India is one of those few countries where the status of cryptocurrencies remains uncertain. Reserve Bank of India, the country’s central bank, has been adamant in its stance and does not want financial institutions to extend services in the crypto sector.
But the government’s firm stance has not deterred hackers at all. In fact, the Indian government might have helped hackers earn more digital coins as various government websites were recently found to have been infected with malware and were mining cryptocurrencies in secret.
Indian Sites Running CoinHive Script
As many as 119 Indian websites, which include numerous government sites, were found running the CoinHive script, according to a TNW report. The CoinHive script is a type of malware used by hackers to secretly mine the cryptocurrency Monero.
Some of the government websites found to be running the script belong to the Tirupati Municipal Corporation, the Macherla municipality, as well as the director of municipal administration of Andhra Pradesh, Economic Times reported. Shakil Ahmed, Anish Sarma and Indrajeet Bhuyan, a group of security researchers based in Guwahati, first discovered the cryptojacking.
Indrajeet Bhuyan, one of the security researchers, notes:
“Hackers target government websites for mining cryptocurrency because those websites get high traffic and mostly people trust them. Earlier, we saw a lot of government websites getting defaced (hacked). Now, injecting cryptojackers is more fashionable as the hacker can make money.”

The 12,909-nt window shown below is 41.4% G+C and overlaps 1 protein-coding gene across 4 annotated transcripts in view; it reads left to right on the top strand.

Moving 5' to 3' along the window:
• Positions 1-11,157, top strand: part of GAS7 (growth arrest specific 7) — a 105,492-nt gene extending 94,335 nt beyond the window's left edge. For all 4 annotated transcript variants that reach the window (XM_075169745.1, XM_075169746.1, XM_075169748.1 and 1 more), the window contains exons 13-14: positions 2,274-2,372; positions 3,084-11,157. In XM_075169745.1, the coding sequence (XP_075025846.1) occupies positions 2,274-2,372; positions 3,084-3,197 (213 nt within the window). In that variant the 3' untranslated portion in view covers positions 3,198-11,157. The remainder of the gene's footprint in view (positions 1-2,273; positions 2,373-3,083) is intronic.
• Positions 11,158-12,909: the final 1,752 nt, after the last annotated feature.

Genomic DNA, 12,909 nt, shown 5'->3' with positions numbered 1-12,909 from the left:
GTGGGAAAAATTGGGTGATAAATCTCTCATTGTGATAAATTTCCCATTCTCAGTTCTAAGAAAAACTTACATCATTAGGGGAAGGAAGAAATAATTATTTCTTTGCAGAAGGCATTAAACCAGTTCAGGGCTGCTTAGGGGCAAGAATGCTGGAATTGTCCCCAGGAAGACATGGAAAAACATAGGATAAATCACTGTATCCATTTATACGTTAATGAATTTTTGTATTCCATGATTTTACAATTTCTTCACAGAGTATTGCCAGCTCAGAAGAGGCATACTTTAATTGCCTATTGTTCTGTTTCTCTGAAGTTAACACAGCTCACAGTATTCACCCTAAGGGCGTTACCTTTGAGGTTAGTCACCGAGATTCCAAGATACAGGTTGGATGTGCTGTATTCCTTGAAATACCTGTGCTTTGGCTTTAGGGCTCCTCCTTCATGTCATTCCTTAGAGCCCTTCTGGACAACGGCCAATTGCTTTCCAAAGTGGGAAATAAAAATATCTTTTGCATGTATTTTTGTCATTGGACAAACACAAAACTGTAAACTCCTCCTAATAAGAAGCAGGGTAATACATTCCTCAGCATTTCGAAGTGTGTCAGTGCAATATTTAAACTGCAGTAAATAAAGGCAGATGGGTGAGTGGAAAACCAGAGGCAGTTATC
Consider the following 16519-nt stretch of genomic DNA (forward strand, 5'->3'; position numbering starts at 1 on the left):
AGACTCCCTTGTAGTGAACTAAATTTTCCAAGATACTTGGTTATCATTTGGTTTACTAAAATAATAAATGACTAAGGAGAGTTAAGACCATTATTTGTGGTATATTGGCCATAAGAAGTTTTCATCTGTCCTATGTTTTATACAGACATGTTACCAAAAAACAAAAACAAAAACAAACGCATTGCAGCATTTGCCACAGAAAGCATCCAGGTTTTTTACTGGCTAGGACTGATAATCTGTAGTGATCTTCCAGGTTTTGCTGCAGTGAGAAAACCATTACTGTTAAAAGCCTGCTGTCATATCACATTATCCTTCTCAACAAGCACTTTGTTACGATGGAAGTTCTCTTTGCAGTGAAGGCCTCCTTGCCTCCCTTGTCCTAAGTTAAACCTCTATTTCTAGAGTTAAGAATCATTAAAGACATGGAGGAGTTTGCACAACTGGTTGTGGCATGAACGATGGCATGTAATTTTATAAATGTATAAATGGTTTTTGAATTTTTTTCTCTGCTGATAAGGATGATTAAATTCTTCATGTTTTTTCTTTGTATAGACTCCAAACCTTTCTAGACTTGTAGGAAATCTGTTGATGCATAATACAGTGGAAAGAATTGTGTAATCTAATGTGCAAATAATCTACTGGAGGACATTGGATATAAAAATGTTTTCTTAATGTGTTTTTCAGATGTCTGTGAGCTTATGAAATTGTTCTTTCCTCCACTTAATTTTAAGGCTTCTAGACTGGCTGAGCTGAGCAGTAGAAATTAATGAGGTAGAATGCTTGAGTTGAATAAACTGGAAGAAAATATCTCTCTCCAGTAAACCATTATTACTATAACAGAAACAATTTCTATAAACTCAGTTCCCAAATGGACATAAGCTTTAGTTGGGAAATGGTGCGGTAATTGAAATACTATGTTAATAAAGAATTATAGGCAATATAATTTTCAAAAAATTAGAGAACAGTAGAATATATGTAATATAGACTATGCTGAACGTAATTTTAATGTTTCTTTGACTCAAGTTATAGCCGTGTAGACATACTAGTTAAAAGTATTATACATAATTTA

Cryptojacking Threat on the Rise
Cryptojacking is a form of cyberattack where a hacker hijacks the computing power of the target CPU and issues the machine to mine cryptocurrency without the owner’s knowledge. Cryptojacking is a relatively new term and is a combination of the words cryptocurrency and hijack.
With the increasing popularity of cryptocurrencies, cryptojacking incidents have risen as well. In fact, cryptojacking attacks increased by 141 percent in the first half of 2018, compared to the same period last year, according to a report by CSO.
It is now recognized as the number one online threat. While ransomware used to dominate the cybersecurity scene last year, it has now been officially dethroned by cryptojacking in 2018, according to Bank Info Security.